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ZIMMERMAN v. SUSIE

March 18, 1982

James R. ZIMMERMAN and Jessica G. Zimmerman, his wife, Plaintiffs,
v.
Albert SUSIE, et al., Defendants



The opinion of the court was delivered by: MCCUNE

MEMORANDUM

This is an action by a husband and wife (Zimmermans) which arises out of problems that developed following their purchase of a house in the latter half of 1978. The defendants are Albert Susie and The Basinger Agency, a real estate agent and his employer; Raymond and Lucy Presutti, and Louis and Elsie Pichelli, the sellers of the house; and Ralph J. Guyton and The Farmers Home Administration (FmHA) of the United States Department of Agriculture.

 The case is before us now on the motion of the federal defendants, Guyton and FmHA, to dismiss for lack of subject matter jurisdiction and for failure to state a claim upon which relief can be granted. "(It) is well established that, in passing on a motion to dismiss, whether on the ground of lack of jurisdiction over the subject matter or for failure to state a cause of action, the allegations of the complaint should be construed favorably to the pleader." Scheuer v. Rhodes, 416 U.S. 232, 236, 94 S. Ct. 1683, 1686, 40 L. Ed. 2d 90 (1974). The following summary of the facts is taken from the allegations in the plaintiffs' complaint.

 In August, 1978, Albert Susie, a real estate agent for The Basinger Agency, showed the Zimmermans a house at 657 Beaver Avenue in Midland, Pennsylvania. The house was owned by Louis and Elsie Pichelli and Raymond and Lucy Presutti. Susie advised the Zimmermans that financing for the house could be arranged through the Farmers Home Administration. Using a form supplied by FmHA, the Zimmermans executed an option to purchase the property, which was given to enable them to obtain an FmHA loan. As part of the option, the seller agreed to provide certification that the house was free of termite infestation and unrepaired termite damage or a description of any termite damage which remained unrepaired. Though it is not specifically alleged in the complaint, it can be inferred from the specific allegations, as it is asserted in the plaintiffs' brief, that Guyton, acting in his official capacity for the FmHA, then conducted an inspection of the house. Thereafter, the Zimmermans purchased the house for $ 28,500, executing a Promissory Note secured by a mortgage to FmHA. Shortly after moving in, the Zimmermans discovered substantial termite damage which rendered the kitchen useless.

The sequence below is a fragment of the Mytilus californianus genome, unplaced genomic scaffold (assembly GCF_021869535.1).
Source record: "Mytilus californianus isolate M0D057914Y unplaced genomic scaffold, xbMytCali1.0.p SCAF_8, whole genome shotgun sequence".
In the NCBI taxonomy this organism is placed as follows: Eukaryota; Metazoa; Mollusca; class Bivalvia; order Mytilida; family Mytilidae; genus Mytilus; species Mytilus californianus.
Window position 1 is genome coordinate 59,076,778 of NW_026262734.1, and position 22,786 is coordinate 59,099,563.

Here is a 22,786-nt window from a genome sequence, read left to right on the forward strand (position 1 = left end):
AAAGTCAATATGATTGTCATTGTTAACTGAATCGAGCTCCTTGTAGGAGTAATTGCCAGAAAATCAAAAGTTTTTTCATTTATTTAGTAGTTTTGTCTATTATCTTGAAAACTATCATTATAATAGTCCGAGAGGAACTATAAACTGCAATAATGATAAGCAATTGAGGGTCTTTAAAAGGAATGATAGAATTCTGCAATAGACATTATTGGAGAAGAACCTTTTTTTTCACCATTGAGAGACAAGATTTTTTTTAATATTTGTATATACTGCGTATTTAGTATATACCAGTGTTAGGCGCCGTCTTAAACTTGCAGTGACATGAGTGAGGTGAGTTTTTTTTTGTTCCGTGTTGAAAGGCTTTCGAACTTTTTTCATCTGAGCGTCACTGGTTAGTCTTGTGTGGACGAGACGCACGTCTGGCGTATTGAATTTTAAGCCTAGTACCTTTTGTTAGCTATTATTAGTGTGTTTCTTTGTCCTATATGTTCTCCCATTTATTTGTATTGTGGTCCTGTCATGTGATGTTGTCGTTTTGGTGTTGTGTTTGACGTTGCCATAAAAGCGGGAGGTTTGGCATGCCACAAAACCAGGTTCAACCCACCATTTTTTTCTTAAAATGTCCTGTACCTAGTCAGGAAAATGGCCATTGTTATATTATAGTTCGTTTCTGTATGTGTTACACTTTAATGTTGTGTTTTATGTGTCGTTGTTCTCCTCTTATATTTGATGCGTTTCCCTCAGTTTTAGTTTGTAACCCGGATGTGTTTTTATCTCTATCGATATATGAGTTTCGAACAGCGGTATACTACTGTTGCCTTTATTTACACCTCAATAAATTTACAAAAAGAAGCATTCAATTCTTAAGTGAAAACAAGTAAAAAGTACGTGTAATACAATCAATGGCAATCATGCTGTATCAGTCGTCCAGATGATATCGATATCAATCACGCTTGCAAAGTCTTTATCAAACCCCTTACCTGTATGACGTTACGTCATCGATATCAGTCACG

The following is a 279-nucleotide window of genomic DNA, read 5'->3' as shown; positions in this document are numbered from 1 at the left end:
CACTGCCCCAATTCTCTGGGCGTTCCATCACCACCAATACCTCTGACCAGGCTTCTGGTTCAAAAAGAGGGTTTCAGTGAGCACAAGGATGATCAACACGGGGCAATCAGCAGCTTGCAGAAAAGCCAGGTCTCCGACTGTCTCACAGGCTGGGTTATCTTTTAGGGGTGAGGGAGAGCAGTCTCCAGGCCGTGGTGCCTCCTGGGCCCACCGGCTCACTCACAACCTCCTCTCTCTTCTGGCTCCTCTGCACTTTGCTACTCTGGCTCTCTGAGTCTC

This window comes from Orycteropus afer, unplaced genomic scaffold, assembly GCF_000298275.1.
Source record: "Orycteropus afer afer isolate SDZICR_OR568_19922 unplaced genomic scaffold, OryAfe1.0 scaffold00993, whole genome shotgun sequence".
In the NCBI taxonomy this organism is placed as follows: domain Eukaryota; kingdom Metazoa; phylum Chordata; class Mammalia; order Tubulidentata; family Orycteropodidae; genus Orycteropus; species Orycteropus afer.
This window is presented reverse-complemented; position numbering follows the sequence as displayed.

This action was brought under the Federal Tort Claims Act, 28 U.S.C. §§ 2671-2680. *fn1" The plaintiffs seek recision of the contract (Count I), an injunction against FmHA from foreclosing on the mortgage should they cease payments in order to mitigate their damages (Count III), and damages in excess of $ 10,000 for the failure of the defendants to know of, or advise plaintiffs of, the unrepaired termite damage.

 The federal defendants rely primarily on the decision of the Supreme Court in United States v. Neustadt, 366 U.S. 696, 81 S. Ct. 1294, 6 L. Ed. 2d 614 (1961) in arguing that this court is without jurisdiction to hear this claim under the Federal Tort Claims Act. Neustadt also involved a house in which structural problems were discovered shortly after purchase. In that case, the sellers of the house had proceeded through a lending agent to have their property inspected and appraised by the Federal Housing Authority (FHA), so that prospective buyers would be aware that the house would qualify for federal mortgage insurance. An FHA appraiser visited and inspected the home and, turning up no defects which would disqualify the property for mortgage insurance, issued a conditional commitment indicating approval for insurance at an appraised value of $ 22,750.